Album Reviews

Katherine Priddy – The Pendulum Swing

(Cooking Vinyl) UK release date: 16 February 2024


Exploring the emotive pull of home, the singer-songwriter’s second album demonstrates growing maturity and talent

Katherine Priddy - The Pendulum Swing Home is where the heart is, as the saying goes. Katherine Priddy‘s second album explores the emotive pull of home, bookending the record with the gentle instrumentals Returning and Leaving, and then filling the gap in-between with 10 songs, mostly about domesticity and that comforting place we call home.

Priddy’s debut album in 2021, The Eternal Rocks Beneath, delivered on her early promise as a folk prodigy, full of atmospheric, beautifully crafted songs that boasted names like Richard Thompson and Guy Garvey as admirers. The Pendulum Swing is a solid follow-up, which may be missing the surprise quality its predecessor provided, but more than makes up with the quality of its songs.

Returning, that opening instrumental, almost feels like a warm-up: a gently flowing piano, the sound of a string section tuning up, and distant voices in the background. It’s a beautifully atmospheric way to start the album, and when it effortlessly segues into Selah, the effect is magnificent. Selah is the first time that we hear Priddy’s skill at finger-picking her acoustic guitar – like the rest of the album, it’s understated, but possesses a quiet beauty that becomes quite compelling.

There are more than a few comparisons to be made to All About Eve on The Pendulum Swing: Priddy’s voice often sounds like a dead-ringer for Julianne Regan, while there’s also some nods to Solitude Standing-era Suzanne Vega. Most of the songs are laidback acoustic laments, and Priddy’s at her best on achingly beautiful songs like First House On The Left, a song about childhood memories and the pull that such memories can exert.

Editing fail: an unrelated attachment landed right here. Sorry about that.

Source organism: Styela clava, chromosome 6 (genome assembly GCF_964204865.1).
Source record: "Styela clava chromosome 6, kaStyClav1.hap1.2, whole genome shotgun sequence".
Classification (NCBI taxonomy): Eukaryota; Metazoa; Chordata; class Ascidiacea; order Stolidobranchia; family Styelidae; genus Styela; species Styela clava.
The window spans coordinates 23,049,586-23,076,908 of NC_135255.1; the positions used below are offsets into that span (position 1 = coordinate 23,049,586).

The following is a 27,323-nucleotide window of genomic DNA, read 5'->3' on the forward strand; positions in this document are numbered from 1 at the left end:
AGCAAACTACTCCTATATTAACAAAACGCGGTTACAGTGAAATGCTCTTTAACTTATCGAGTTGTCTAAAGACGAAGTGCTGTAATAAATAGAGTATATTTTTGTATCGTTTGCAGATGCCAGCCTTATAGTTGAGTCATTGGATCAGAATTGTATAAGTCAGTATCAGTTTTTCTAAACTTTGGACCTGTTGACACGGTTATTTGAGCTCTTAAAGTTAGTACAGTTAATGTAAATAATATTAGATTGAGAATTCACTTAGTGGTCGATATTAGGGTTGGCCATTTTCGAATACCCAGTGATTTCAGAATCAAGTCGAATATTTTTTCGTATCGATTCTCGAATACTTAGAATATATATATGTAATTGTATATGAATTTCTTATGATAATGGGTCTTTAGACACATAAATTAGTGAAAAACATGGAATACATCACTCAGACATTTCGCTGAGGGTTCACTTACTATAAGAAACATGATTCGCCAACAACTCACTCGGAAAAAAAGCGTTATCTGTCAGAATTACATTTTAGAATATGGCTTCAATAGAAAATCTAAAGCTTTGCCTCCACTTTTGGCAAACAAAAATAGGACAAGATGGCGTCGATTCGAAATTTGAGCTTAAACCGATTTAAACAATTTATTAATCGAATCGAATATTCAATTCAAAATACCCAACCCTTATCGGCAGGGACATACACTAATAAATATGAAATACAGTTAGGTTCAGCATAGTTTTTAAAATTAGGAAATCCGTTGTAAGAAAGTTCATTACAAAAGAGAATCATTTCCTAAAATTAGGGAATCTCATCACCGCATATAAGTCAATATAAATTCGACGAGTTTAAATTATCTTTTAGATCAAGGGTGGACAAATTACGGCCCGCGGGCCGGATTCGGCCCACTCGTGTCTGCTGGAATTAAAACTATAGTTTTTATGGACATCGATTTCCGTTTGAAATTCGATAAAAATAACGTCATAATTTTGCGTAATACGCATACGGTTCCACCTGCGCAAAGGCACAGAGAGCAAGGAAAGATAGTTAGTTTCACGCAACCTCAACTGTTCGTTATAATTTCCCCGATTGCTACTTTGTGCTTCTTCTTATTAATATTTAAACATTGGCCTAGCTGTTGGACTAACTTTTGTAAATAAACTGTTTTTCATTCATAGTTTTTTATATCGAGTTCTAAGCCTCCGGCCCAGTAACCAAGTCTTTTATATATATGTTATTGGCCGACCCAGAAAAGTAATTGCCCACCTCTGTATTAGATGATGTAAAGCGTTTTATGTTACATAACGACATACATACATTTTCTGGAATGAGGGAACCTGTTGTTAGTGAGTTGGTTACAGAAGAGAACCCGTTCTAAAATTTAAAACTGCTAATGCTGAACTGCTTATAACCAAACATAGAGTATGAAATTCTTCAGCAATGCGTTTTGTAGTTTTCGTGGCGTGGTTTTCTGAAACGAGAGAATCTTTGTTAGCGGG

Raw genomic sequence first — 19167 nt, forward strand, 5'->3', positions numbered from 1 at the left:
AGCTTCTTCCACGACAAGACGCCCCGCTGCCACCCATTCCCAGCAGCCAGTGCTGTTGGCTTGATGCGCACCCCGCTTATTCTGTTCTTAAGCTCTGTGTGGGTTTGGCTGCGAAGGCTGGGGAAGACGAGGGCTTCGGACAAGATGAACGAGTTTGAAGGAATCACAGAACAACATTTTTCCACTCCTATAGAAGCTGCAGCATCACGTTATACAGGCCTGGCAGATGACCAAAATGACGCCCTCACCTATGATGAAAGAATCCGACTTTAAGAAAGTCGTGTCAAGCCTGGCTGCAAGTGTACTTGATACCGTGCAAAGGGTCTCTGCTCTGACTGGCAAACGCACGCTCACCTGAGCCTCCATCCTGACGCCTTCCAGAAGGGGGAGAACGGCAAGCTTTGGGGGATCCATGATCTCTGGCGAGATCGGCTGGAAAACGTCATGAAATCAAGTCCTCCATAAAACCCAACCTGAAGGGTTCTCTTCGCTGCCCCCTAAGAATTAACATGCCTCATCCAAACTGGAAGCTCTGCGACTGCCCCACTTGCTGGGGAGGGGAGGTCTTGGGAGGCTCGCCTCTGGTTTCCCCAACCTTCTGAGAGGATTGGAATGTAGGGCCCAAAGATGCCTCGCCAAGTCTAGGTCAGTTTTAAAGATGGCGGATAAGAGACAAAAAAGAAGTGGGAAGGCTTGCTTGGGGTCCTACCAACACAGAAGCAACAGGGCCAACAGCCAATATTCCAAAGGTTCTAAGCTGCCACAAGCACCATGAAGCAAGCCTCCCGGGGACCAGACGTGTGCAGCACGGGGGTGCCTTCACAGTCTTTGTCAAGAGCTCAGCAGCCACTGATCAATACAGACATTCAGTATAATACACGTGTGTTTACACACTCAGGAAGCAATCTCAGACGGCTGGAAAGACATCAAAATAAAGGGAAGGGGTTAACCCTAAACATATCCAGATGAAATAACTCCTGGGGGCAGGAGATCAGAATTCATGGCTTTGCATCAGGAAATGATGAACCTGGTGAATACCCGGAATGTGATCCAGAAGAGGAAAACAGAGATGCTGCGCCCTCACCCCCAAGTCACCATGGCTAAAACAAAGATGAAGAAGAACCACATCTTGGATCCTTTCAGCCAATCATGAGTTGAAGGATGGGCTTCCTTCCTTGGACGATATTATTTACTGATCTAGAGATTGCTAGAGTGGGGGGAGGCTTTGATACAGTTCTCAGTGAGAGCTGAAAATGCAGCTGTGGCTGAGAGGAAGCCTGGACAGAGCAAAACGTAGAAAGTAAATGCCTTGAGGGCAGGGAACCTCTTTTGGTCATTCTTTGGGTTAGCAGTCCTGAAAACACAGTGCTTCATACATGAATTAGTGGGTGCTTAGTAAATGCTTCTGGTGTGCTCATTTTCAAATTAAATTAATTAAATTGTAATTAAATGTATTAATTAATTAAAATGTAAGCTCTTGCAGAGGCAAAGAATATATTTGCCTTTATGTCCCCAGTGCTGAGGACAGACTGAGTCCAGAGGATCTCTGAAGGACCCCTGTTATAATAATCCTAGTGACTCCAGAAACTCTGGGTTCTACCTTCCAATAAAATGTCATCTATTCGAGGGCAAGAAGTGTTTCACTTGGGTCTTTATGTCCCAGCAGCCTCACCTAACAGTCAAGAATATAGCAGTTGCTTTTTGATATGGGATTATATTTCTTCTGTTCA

Occasionally, there’s a full band sound, as on Does She Hold You Like I Did, which embraces a rich Americana sound – the title may suggest a tear-drenched country ballad, but this has all the swagger of a Spaghetti Western soundtrack. At the other end of the scale is A Boat On The River, a lovely lament about, as the title suggests, just wanting to escape the rat-race and live on a boat. It’s simple, but effective.

There’s an immersive quality to Simon Weaver’s production as well – it’s best experienced in headphones to catch all the little audio tricks that are placed on the record: the gentle swell of the strings on Father Of Two, the background murmur of conversations or the sound of a footstep on the stairs. It all adds to the warm, comforting aura that Priddy’s songs have in spades.

Although the overall tone is reflective and wistful, that makes the more upbeat moments all the more effective. Walnut Shell, about the relationship between twins, skips along beautifully, and the penultimate track Ready To Go, is a duet between Priddy and North Yorkshire-based musician George Boomsma where the two singers vocals mesh beautifully.

Considering it’s just her second album, The Pendulum Swing is a record that demonstrates Katherine Priddy’s growing maturity and talent. There’s probably no danger of a Lankum-style crossover just yet, but don’t be surprised to see her filling the ‘folk nomination’ space on the Mercury Prize list in a few years.


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Katherine Priddy – The Pendulum Swing